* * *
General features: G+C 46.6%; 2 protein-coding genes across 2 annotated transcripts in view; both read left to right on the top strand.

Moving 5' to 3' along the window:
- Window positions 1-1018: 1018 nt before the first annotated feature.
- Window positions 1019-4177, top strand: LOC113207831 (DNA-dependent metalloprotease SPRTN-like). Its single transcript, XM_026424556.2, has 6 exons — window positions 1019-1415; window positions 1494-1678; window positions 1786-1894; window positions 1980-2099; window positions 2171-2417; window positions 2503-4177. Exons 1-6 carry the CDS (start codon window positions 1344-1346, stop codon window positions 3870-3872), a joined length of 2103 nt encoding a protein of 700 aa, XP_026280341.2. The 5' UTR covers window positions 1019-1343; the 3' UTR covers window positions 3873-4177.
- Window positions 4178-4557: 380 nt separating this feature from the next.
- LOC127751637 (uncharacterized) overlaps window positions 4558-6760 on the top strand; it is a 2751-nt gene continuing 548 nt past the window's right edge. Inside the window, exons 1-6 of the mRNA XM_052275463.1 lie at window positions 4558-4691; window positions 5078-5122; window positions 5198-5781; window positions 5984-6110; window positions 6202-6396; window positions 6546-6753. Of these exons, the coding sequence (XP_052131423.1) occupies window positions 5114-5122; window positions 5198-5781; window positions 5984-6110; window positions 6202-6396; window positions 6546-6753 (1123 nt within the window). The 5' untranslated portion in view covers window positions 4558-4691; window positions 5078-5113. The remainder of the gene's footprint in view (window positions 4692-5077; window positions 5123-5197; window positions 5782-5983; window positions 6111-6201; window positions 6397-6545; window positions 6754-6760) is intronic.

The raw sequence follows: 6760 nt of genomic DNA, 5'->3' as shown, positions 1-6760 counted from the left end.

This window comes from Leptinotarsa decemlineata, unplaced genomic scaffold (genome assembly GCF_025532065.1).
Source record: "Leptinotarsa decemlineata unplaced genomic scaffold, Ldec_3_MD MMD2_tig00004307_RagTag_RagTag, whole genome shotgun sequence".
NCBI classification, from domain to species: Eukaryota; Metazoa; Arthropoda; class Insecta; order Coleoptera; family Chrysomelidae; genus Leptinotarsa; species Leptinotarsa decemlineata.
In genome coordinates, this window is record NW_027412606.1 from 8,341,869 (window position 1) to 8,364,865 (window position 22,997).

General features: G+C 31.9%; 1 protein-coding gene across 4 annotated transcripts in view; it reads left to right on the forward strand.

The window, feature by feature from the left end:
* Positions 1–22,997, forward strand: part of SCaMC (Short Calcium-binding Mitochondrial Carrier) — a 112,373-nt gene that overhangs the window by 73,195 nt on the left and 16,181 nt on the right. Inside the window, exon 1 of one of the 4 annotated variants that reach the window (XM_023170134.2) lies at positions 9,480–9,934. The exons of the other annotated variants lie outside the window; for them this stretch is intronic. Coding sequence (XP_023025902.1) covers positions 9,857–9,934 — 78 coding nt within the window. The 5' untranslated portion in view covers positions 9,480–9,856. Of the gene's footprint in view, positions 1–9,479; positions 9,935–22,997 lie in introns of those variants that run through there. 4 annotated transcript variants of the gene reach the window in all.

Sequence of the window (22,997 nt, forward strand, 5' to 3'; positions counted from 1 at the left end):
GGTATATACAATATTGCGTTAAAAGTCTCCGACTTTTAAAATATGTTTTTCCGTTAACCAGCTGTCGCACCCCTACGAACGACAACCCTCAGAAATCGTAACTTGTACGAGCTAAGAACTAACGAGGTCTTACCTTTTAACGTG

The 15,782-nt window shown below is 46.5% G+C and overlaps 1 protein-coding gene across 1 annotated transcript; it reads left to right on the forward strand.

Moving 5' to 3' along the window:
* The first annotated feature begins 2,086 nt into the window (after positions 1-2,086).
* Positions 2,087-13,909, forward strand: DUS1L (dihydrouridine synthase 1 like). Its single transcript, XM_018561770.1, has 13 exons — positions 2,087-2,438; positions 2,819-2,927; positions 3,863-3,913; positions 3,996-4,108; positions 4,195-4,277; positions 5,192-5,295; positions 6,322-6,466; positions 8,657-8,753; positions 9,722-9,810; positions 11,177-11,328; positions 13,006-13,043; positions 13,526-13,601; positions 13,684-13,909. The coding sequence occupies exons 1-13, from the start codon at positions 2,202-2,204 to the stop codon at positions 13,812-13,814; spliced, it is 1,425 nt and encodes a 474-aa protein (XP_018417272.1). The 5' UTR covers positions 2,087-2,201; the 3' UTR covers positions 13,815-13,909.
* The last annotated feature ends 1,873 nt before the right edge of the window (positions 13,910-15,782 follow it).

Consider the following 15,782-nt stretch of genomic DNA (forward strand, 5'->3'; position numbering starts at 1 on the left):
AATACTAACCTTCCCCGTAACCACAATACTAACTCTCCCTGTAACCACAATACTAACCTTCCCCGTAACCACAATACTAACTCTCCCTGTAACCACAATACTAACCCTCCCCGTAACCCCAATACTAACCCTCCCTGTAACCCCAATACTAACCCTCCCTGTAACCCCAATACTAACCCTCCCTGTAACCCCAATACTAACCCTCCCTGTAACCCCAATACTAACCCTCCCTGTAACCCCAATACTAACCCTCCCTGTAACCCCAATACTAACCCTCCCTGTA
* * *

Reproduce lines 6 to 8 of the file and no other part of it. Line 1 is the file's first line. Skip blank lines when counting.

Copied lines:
- LOC127751637 (uncharacterized) overlaps window positions 4558-6760 on the top strand; it is a 2751-nt gene continuing 548 nt past the window's right edge. Inside the window, exons 1-6 of the mRNA XM_052275463.1 lie at window positions 4558-4691; window positions 5078-5122; window positions 5198-5781; window positions 5984-6110; window positions 6202-6396; window positions 6546-6753. Of these exons, the coding sequence (XP_052131423.1) occupies window positions 5114-5122; window positions 5198-5781; window positions 5984-6110; window positions 6202-6396; window positions 6546-6753 (1123 nt within the window). The 5' untranslated portion in view covers window positions 4558-4691; window positions 5078-5113. The remainder of the gene's footprint in view (window positions 4692-5077; window positions 5123-5197; window positions 5782-5983; window positions 6111-6201; window positions 6397-6545; window positions 6754-6760) is intronic.

The raw sequence follows: 6760 nt of genomic DNA, 5'->3' as shown, positions 1-6760 counted from the left end.

This window comes from Leptinotarsa decemlineata, unplaced genomic scaffold (genome assembly GCF_025532065.1).